We observed a low frequency of short ROH in the genome of the admixed Everglades panther (EVG21) relative to the other Florida panthers. We hypothesized that, because an individual cannot have a shared maternal and paternal ancestor that dates to before the admixture event, admixture in previous generations may have prevented the formation of short ROH. To test our hypothesis, we used an HMM to classify tracts of ancestry in the IUPAC coded fasta file of EVG21 into three types: pure Central/South American ancestry, pure Floridian ancestry, and mixed Central/South American and Floridian ancestry. The genome of EVG21 was composed of 21.98% Central/South American ancestry, 28.24% Floridian ancestry, and 49.58% mixed ancestry based on the HMM (Supplementary Fig. 15). Using ROH greater than 2 Mb that we identified with the ROH HMM, we classified each ROH as one of the three ancestry types. The results of this analysis classified all ROH as either pure Florida or pure Central/South American ancestry. We saw no ROH that were classified as being of mixed ancestry. Thus, admixture effectively prevents the formation of mixed ancestry ROH (Supplementary Figs. 15 and 16 and Supplementary Methods).
We estimated the proportion of the ROH that are shared between pairs of pumas by finding genomic regions where ROH overlap between pairs of samples (Supplementary Methods). For each pair of pumas we calculated the proportion of the genome that occurs in ROH that are IBD (Supplementary Table 6).
Further information on research design is available in the Nature Research Reporting Summary linked to this article.
The datasets generated for this study are available in public repositories. Sequence data used for the genome assembly have been deposited in the SRA with the accession numbers SRR7148342-SRR7148354 [https://www.ncbi.nlm.nih.gov/Traces/study/?acc=SAMN08662999]. The PumCon1.0 genome is available on GenBank with the accession number GCF_003327715.1. The RNA-Seq data is available on the SRA with the accession number SRX4067841. Sequencing reads for the panel of pumas have been deposited in the SRA with the accession numbers SRR7639695, SRR7639696, SRR7542886-SRR754288, SRR7660678-SRR7660679, SRR7664677-SRR7664678, SRR7956993-SRR7956994, SRR7610940-SRR7610941, SRR7661934-SRR7661935, SRR7690239-SRR7690240, SRR7543017-SRR7543018, SRR7537344-SRR7537345, and SRR7148342-SRR7148354. Annotated mitochondrial assemblies for the ten pumas are available on GenBank with the accession numbers MH807447, MH814703, MH814704, MH814705, MH814706, MH814707, MH818219, MH818220, MH818221, and MH818222. All other relevant data is available upon request.
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We thank Paul Houghtaling for helping to collect samples, R. Miotto, E. Amorim, J. May, CENAP/ICMBio/Brazil and AMC/Brazil for access to samples, and S. Webber and C. Scelfo-Dalbey for assistance in generating sequencing data. The authors would like to acknowledge support from Science for Life Laboratory, the National Genomics Infrastructure, and UPPMAX for providing assistance in massive parallel sequencing and computational infrastructure. Sequencing was also performed by the Laboratório de Biotecnologia Animal at the Universidade de São Paulo in Brazil, UC San Diego Institute for Genomic Medicine Genomics Center, UC Berkeley Vincent J. Coates Genomics Sequencing Laboratory, and UC Santa Cruz Ancient and Degraded Processing Center. Funding was provided by the Blue Foundation, and by a grant to C.C.W. from the Gordon and Betty Moore Foundation. C.C.W. was funded in part by NSF grants 1255913 and 0963022. B.S., M.A.S., N.F.S., and R.K.W. were funded by a grant from the University of California Office of the President. N.F.S. was funded in part by T32 HG008345/HG/NHGRI NIH HHS/United States. L.D. was funded by Formas grant 2015-676. D.R.S. was funded in part by Yellowstone Forever. R.B.C.-D. was funded by NIH-R35GM128932. B.S. and R.E.G. were funded in part by NSF DEB-1754551. E.E., L.L.C., and H.V.F. were supported by funds from CNPq/Brazil and INCT-EECBio/Brazil. Portions of this manuscript were prepared while W.E.J held a National Research Council Research Associateship Award at the Walter Reed Army Institute of Research and the published material reflects the views of the authors and should not be construed to represent those of the Department of the Army or the Department of Defense.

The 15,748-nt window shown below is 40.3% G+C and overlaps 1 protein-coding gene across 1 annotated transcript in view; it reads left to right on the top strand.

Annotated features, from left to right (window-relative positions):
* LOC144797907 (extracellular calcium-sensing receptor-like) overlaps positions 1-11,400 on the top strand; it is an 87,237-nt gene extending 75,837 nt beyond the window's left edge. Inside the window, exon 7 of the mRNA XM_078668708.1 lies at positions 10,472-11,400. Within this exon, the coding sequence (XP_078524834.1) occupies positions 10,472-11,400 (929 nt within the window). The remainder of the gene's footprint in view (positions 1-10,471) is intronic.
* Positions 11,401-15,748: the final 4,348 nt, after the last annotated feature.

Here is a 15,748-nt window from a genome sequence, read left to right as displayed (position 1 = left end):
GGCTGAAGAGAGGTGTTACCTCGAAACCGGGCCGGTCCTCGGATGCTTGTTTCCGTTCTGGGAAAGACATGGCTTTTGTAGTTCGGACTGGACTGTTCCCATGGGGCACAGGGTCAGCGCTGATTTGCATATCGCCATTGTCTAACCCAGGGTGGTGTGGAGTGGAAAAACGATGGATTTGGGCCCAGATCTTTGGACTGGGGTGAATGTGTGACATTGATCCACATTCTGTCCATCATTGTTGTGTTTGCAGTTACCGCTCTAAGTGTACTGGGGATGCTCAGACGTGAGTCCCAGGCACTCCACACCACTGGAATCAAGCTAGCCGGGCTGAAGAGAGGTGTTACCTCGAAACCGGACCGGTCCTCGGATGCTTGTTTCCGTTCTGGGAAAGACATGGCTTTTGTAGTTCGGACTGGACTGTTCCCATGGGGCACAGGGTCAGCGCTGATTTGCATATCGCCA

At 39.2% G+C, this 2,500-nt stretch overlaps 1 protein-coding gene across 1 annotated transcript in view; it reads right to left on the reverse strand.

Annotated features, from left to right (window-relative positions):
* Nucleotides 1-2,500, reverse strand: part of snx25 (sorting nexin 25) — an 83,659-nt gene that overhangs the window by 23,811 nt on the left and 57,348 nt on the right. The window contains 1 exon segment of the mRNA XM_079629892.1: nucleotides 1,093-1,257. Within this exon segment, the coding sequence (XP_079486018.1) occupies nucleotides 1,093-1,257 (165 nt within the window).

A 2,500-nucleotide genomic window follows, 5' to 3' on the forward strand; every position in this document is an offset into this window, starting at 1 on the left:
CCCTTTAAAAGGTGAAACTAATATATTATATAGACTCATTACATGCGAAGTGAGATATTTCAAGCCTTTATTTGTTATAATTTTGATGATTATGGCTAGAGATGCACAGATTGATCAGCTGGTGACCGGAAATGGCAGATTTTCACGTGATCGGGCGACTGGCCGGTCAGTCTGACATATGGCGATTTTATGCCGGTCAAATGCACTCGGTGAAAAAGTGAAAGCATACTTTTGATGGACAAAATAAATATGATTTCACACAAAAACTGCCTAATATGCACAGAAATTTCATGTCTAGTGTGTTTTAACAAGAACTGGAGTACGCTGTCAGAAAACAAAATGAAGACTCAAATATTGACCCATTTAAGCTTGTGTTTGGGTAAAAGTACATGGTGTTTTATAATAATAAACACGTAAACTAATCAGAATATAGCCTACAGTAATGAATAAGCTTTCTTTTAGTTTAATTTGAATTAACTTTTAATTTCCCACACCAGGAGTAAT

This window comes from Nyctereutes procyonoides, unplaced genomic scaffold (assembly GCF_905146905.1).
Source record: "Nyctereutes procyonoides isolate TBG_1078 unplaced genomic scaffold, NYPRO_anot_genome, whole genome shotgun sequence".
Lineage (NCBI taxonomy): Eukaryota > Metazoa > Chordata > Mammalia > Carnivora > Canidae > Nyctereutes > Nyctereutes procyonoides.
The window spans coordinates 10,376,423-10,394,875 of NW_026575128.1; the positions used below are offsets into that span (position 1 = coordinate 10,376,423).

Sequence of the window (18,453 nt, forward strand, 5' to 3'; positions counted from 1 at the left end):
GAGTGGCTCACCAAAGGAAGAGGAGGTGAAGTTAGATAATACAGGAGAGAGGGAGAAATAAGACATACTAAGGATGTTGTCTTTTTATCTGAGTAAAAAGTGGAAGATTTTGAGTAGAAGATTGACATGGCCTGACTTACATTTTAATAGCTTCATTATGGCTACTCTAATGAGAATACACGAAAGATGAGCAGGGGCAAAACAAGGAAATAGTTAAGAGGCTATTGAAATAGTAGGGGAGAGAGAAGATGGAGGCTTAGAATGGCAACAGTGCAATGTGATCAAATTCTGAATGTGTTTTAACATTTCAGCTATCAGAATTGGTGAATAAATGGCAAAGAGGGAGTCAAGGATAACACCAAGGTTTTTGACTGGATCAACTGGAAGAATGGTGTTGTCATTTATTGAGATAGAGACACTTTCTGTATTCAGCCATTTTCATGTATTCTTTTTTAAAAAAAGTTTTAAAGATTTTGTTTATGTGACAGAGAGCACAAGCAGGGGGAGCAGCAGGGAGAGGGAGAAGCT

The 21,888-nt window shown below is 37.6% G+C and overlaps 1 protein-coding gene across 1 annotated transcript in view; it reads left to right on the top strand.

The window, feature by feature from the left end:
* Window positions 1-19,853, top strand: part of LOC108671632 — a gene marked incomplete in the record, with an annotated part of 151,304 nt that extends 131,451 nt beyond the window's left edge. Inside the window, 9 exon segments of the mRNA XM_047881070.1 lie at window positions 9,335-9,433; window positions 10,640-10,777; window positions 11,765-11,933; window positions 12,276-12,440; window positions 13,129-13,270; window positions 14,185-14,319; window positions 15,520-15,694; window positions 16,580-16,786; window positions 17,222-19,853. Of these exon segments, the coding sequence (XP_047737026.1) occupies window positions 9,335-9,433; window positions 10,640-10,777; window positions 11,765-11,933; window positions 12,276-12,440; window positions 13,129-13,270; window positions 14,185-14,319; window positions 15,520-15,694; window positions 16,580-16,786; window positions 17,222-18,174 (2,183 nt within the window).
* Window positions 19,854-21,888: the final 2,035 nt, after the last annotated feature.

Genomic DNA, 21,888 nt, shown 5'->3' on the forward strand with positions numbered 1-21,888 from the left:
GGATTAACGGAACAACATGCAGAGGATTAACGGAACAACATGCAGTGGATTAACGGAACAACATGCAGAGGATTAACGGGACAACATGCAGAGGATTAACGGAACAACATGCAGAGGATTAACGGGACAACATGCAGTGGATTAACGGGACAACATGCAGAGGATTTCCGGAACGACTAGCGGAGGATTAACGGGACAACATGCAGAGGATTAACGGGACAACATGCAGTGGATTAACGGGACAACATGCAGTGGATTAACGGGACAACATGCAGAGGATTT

The authors declare no competing interests.
Peer review information Nature Communications thanks the anonymous reviewers for their contribution to the peer review of this work. Peer reviewer reports are available.
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Saremi, N.F., Supple, M.A., Byrne, A. et al. Puma genomes from North and South America provide insights into the genomic consequences of inbreeding. Nat Commun 10, 4769 (2019). https://doi.org/10.1038/s41467-019-12741-1